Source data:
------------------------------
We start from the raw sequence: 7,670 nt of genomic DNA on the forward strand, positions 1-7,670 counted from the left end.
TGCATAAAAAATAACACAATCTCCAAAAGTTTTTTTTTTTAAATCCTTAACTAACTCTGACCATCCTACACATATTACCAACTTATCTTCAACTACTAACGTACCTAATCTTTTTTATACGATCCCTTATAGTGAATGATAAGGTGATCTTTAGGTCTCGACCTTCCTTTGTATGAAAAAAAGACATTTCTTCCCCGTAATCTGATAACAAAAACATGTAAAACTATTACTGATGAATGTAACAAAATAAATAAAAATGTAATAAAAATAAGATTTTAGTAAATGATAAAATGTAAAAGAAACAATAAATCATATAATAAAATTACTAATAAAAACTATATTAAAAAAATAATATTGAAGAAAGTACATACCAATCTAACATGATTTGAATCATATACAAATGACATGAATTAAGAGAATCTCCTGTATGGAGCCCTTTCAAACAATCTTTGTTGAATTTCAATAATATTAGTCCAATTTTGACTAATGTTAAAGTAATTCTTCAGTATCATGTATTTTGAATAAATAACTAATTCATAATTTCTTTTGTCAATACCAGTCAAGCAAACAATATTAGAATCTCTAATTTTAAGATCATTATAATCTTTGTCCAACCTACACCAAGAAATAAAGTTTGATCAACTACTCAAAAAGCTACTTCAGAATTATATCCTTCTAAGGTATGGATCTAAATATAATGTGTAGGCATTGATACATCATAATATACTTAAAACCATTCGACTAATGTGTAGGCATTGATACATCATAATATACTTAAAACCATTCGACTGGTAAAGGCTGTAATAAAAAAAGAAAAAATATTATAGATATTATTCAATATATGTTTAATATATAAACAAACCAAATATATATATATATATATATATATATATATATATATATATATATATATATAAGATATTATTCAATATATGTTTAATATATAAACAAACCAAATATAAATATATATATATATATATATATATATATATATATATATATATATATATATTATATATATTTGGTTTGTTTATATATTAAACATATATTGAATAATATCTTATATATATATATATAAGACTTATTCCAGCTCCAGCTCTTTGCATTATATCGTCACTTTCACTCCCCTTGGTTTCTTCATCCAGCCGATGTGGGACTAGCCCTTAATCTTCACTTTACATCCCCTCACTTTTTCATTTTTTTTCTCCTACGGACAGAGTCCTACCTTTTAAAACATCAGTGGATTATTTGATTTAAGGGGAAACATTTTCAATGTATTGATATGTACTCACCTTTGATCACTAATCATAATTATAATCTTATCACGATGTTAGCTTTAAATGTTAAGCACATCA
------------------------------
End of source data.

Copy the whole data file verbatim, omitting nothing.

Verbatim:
We start from the raw sequence: 7,670 nt of genomic DNA on the forward strand, positions 1-7,670 counted from the left end.
TGCATAAAAAATAACACAATCTCCAAAAGTTTTTTTTTTTAAATCCTTAACTAACTCTGACCATCCTACACATATTACCAACTTATCTTCAACTACTAACGTACCTAATCTTTTTTATACGATCCCTTATAGTGAATGATAAGGTGATCTTTAGGTCTCGACCTTCCTTTGTATGAAAAAAAGACATTTCTTCCCCGTAATCTGATAACAAAAACATGTAAAACTATTACTGATGAATGTAACAAAATAAATAAAAATGTAATAAAAATAAGATTTTAGTAAATGATAAAATGTAAAAGAAACAATAAATCATATAATAAAATTACTAATAAAAACTATATTAAAAAAATAATATTGAAGAAAGTACATACCAATCTAACATGATTTGAATCATATACAAATGACATGAATTAAGAGAATCTCCTGTATGGAGCCCTTTCAAACAATCTTTGTTGAATTTCAATAATATTAGTCCAATTTTGACTAATGTTAAAGTAATTCTTCAGTATCATGTATTTTGAATAAATAACTAATTCATAATTTCTTTTGTCAATACCAGTCAAGCAAACAATATTAGAATCTCTAATTTTAAGATCATTATAATCTTTGTCCAACCTACACCAAGAAATAAAGTTTGATCAACTACTCAAAAAGCTACTTCAGAATTATATCCTTCTAAGGTATGGATCTAAATATAATGTGTAGGCATTGATACATCATAATATACTTAAAACCATTCGACTAATGTGTAGGCATTGATACATCATAATATACTTAAAACCATTCGACTGGTAAAGGCTGTAATAAAAAAAGAAAAAATATTATAGATATTATTCAATATATGTTTAATATATAAACAAACCAAATATATATATATATATATATATATATATATATATATATATATATATATATAAGATATTATTCAATATATGTTTAATATATAAACAAACCAAATATAAATATATATATATATATATATATATATATATATATATATATATATATATATTATATATATTTGGTTTGTTTATATATTAAACATATATTGAATAATATCTTATATATATATATATAAGACTTATTCCAGCTCCAGCTCTTTGCATTATATCGTCACTTTCACTCCCCTTGGTTTCTTCATCCAGCCGATGTGGGACTAGCCCTTAATCTTCACTTTACATCCCCTCACTTTTTCATTTTTTTTCTCCTACGGACAGAGTCCTACCTTTTAAAACATCAGTGGATTATTTGATTTAAGGGGAAACATTTTCAATGTATTGATATGTACTCACCTTTGATCACTAATCATAATTATAATCTTATCACGATGTTAGCTTTAAATGTTAAGCACATCA